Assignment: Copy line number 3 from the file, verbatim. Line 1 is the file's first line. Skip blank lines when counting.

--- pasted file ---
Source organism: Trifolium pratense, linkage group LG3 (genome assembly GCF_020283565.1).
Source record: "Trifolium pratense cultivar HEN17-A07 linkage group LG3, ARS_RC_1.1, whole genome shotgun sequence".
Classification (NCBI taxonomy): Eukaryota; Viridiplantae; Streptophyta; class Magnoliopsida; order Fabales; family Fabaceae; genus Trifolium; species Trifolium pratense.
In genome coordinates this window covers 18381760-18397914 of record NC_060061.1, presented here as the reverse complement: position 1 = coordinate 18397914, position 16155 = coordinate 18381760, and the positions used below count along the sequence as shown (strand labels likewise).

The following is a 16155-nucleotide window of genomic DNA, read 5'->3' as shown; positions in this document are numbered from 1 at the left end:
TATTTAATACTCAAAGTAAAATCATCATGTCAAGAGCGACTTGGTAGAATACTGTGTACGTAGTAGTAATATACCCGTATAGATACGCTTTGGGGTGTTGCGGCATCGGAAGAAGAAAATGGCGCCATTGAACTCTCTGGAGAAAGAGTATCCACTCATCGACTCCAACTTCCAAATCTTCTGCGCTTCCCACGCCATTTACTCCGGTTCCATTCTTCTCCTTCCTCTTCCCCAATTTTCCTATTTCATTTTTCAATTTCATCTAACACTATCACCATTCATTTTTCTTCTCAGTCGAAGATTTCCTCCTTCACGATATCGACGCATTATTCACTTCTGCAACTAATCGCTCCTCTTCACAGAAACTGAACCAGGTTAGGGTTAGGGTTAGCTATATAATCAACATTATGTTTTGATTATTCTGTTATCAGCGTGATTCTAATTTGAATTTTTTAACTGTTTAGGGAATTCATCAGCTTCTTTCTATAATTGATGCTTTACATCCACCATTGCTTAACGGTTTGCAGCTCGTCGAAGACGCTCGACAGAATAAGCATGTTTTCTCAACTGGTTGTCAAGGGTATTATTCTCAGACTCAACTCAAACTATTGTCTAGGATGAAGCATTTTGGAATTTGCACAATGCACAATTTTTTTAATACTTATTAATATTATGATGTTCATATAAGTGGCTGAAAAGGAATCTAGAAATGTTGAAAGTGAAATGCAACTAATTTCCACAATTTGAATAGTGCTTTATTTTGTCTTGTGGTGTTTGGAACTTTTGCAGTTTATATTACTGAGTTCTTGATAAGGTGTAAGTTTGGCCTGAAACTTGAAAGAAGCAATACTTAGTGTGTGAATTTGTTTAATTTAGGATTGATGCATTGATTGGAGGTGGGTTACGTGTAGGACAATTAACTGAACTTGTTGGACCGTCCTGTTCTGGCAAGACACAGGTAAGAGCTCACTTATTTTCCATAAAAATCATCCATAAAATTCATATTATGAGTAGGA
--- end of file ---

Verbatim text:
Classification (NCBI taxonomy): Eukaryota; Viridiplantae; Streptophyta; class Magnoliopsida; order Fabales; family Fabaceae; genus Trifolium; species Trifolium pratense.